The bottom line:

Migraine without aura is not a contraindication to OC use in the absence of other risk factors for stroke, and the likelihood that migraine will worsen with use is low. In addition, headaches that emerge during the early months of OC use often improve despite continued OC use. Extended duration OC regimens may be helpful for women who experience headache during the pill-free week of traditional COC use.

OC use should be reconsidered if patients develop significant worsening of headache or develop neurologic accompaniments to headache. Decisions about OC use in patients who have migraine with aura must be individualized. Consensus-based professional guidelines recommend against OC use for most women who have migraine with aura, but the variable spectrum of aura severity makes such blanket recommendations difficult to apply in clinical practice. TTH is not a contraindication to OC use and does not require discontinuation of OCs if it develops in a current user. There is insufficient evidence to make any recommendations about the use of OCs in women who have cluster headache. The risk of developing headache with OC use may be increased in older women or those with a strong family history of troublesome headaches.


Recommendations Regarding OC Use in Selected Primary Headache Disorders

Tension-type headache

  • Not a contraindication to OC use.

    Migraine without aura

  • Not a contraindication to OC use in patients under 35 or without additional stroke risk factors.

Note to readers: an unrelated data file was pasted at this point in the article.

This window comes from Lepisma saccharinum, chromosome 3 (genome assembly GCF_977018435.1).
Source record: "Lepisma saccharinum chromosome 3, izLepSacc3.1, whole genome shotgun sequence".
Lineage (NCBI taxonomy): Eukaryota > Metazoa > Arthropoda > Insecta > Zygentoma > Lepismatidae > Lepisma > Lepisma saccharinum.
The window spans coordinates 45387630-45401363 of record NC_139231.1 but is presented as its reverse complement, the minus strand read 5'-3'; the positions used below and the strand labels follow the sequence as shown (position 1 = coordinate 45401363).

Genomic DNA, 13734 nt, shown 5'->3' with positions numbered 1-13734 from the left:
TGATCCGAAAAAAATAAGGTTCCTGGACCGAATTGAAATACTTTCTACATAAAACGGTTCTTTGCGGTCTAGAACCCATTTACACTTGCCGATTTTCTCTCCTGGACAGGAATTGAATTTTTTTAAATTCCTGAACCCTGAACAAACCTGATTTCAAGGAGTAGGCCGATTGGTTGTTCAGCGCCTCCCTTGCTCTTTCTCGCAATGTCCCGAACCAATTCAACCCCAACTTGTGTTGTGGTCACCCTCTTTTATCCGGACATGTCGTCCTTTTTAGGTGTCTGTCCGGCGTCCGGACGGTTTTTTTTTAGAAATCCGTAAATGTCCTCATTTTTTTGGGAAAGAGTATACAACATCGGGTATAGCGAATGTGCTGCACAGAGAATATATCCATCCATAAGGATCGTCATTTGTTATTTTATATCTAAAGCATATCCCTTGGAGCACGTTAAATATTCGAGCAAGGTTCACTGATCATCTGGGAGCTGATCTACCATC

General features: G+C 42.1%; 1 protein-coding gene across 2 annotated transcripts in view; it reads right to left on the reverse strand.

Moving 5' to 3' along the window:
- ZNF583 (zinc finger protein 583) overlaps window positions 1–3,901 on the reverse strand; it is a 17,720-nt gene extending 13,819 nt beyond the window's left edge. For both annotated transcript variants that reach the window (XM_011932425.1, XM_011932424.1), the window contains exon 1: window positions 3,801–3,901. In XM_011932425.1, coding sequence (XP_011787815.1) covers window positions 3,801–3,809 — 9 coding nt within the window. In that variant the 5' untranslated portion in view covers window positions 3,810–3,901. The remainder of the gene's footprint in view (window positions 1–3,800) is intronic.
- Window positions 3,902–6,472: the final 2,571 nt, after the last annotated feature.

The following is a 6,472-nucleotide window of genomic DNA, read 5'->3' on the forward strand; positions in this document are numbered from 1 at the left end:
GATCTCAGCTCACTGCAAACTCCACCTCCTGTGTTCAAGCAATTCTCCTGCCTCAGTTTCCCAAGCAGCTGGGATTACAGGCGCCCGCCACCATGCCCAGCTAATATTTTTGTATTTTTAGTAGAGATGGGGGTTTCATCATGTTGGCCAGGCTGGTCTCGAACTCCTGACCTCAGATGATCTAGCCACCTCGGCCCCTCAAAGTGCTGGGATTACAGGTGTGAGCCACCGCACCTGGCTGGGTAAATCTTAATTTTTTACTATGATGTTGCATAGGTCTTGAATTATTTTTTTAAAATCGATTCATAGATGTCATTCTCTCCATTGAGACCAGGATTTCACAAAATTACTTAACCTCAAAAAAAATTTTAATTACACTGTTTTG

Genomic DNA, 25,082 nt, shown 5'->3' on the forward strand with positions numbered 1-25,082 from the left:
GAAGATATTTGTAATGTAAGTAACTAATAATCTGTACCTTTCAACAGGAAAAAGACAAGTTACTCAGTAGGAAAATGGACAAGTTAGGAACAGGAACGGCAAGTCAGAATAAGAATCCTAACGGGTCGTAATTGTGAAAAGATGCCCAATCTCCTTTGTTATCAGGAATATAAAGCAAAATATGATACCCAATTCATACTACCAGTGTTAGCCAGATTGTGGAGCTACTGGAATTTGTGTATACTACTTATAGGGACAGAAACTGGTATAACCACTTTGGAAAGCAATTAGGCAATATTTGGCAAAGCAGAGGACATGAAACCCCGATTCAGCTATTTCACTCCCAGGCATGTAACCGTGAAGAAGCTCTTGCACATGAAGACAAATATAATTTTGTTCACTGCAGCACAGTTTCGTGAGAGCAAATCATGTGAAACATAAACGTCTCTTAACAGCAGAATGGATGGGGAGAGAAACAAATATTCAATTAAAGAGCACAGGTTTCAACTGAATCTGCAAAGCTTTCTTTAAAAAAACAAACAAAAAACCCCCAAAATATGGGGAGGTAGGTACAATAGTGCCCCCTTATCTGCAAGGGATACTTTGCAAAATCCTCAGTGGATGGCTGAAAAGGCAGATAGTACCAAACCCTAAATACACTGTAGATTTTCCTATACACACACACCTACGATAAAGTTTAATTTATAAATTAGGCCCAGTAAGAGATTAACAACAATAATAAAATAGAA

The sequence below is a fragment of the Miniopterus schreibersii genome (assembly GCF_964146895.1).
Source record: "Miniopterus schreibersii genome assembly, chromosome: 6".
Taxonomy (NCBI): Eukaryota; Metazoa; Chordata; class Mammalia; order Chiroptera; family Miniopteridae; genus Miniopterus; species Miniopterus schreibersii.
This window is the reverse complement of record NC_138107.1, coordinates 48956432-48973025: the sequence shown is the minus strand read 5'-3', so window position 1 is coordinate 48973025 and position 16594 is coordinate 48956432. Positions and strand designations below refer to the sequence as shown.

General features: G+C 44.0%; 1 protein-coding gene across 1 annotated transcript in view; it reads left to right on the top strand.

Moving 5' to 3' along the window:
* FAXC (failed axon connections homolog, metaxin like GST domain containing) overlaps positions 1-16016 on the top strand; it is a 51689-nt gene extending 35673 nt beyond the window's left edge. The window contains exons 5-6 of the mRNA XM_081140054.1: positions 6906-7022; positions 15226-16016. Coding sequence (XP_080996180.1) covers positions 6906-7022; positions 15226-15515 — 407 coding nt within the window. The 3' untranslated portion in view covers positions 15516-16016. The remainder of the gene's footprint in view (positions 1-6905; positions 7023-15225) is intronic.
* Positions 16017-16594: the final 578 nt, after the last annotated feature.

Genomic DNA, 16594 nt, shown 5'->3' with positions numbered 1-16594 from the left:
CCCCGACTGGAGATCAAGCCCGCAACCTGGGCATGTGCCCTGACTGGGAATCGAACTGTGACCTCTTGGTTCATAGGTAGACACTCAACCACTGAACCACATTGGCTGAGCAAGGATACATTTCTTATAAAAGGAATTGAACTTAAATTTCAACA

• Clinical judgment should be used in deciding whether advantages of OC use may outweigh risks in selected patients over 35 or with other stroke risk factors.

  • Monitor frequency and severity of headaches during use of OCs.

  • Reassess use if headaches worsen or neurologic accompaniments develop (e.g., aura).

    Migraine with aura

  • Consider alternative forms of birth control.

  • Recognize that there is a spectrum of aura severity, ranging from prolonged, dramatic auras with every headache to aura experienced only once or twice during a lifetime. Common sense and expert opinion suggests that the stroke risk may vary accordingly; definitive evidence on this point is lacking and clinical judgment should be used.

    Cluster headache

  • Insufficient evidence for any recommendations regarding OC use in this rare headache syndrome that is more common in men.

    Women with no personal but a strong family history of headache or migraine

  • Modest evidence of increased risk of headache precipitation with OC use, especially if over the age of 35; monitor closely if OCs are used.
  • 3 Comments:

    At 6:55 PM, Anonymous Anonymous said...